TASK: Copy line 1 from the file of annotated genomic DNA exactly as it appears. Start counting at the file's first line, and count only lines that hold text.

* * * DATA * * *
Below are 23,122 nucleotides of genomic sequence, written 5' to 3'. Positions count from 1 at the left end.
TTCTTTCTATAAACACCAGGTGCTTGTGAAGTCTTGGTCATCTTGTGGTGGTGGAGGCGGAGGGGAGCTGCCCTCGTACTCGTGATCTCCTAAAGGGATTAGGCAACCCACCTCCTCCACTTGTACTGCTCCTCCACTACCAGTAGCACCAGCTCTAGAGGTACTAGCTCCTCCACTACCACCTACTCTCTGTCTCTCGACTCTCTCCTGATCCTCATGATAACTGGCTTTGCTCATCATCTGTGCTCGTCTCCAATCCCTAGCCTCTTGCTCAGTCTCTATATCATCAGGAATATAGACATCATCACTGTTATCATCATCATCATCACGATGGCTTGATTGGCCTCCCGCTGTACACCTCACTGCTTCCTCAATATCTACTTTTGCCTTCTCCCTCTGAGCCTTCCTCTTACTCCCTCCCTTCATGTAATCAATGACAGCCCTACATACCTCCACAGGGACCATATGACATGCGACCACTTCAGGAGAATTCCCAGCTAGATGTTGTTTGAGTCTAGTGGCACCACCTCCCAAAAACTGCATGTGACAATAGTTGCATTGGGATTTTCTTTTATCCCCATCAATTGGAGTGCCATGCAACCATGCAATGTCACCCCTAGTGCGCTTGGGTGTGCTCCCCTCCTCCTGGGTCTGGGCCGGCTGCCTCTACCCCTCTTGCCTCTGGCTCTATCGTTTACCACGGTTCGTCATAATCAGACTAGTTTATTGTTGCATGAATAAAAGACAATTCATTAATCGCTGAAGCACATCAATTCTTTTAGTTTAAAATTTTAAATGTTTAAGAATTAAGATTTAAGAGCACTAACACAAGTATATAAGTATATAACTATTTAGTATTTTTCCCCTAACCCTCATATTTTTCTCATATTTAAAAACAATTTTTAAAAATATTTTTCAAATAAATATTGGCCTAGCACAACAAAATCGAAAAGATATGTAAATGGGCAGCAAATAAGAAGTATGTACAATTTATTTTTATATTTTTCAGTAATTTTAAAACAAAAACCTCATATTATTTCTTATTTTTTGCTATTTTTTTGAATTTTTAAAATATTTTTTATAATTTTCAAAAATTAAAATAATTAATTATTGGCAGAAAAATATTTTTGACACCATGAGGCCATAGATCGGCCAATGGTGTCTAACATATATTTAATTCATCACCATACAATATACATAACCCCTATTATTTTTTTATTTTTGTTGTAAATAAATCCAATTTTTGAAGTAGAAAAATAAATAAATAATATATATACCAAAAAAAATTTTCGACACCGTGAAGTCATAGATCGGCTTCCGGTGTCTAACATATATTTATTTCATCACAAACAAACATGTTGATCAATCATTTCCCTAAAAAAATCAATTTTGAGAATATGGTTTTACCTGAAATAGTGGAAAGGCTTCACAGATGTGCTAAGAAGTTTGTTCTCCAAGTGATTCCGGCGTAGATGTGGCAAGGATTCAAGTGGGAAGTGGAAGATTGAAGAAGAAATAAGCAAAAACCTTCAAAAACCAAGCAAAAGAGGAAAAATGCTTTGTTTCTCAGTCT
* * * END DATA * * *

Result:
Below are 23,122 nucleotides of genomic sequence, written 5' to 3'. Positions count from 1 at the left end.